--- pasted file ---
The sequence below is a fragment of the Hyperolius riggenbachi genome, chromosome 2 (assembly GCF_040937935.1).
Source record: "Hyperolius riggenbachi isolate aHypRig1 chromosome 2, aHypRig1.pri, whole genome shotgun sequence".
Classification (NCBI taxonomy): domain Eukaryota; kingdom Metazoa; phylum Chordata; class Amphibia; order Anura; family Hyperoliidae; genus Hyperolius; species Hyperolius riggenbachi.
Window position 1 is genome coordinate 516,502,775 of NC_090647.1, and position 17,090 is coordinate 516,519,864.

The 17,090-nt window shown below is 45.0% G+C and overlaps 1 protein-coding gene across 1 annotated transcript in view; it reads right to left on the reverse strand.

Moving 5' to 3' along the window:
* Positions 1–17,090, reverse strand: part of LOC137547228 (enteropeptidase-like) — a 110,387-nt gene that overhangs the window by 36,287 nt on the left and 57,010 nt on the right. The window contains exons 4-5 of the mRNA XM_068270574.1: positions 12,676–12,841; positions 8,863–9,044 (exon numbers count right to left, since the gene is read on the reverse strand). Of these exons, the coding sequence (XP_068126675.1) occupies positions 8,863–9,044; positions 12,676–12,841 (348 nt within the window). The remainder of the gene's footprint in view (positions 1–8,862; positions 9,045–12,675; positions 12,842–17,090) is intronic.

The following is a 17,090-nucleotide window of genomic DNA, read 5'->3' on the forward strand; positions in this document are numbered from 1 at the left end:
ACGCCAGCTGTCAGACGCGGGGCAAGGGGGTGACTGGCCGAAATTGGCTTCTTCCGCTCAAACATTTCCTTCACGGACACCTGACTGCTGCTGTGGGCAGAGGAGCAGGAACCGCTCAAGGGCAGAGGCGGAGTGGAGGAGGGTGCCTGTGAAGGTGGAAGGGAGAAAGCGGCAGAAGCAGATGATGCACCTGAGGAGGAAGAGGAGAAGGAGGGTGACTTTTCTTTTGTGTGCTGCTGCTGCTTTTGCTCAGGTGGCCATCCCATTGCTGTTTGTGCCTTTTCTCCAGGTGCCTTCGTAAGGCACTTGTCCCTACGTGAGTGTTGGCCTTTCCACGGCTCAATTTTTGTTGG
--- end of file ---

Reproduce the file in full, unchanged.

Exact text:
The sequence below is a fragment of the Hyperolius riggenbachi genome, chromosome 2 (assembly GCF_040937935.1).
Source record: "Hyperolius riggenbachi isolate aHypRig1 chromosome 2, aHypRig1.pri, whole genome shotgun sequence".
Classification (NCBI taxonomy): domain Eukaryota; kingdom Metazoa; phylum Chordata; class Amphibia; order Anura; family Hyperoliidae; genus Hyperolius; species Hyperolius riggenbachi.
Window position 1 is genome coordinate 516,502,775 of NC_090647.1, and position 17,090 is coordinate 516,519,864.

The 17,090-nt window shown below is 45.0% G+C and overlaps 1 protein-coding gene across 1 annotated transcript in view; it reads right to left on the reverse strand.

Moving 5' to 3' along the window:
* Positions 1–17,090, reverse strand: part of LOC137547228 (enteropeptidase-like) — a 110,387-nt gene that overhangs the window by 36,287 nt on the left and 57,010 nt on the right. The window contains exons 4-5 of the mRNA XM_068270574.1: positions 12,676–12,841; positions 8,863–9,044 (exon numbers count right to left, since the gene is read on the reverse strand). Of these exons, the coding sequence (XP_068126675.1) occupies positions 8,863–9,044; positions 12,676–12,841 (348 nt within the window). The remainder of the gene's footprint in view (positions 1–8,862; positions 9,045–12,675; positions 12,842–17,090) is intronic.

The following is a 17,090-nucleotide window of genomic DNA, read 5'->3' on the forward strand; positions in this document are numbered from 1 at the left end:
ACGCCAGCTGTCAGACGCGGGGCAAGGGGGTGACTGGCCGAAATTGGCTTCTTCCGCTCAAACATTTCCTTCACGGACACCTGACTGCTGCTGTGGGCAGAGGAGCAGGAACCGCTCAAGGGCAGAGGCGGAGTGGAGGAGGGTGCCTGTGAAGGTGGAAGGGAGAAAGCGGCAGAAGCAGATGATGCACCTGAGGAGGAAGAGGAGAAGGAGGGTGACTTTTCTTTTGTGTGCTGCTGCTGCTTTTGCTCAGGTGGCCATCCCATTGCTGTTTGTGCCTTTTCTCCAGGTGCCTTCGTAAGGCACTTGTCCCTACGTGAGTGTTGGCCTTTCCACGGCTCAATTTTTGTTGG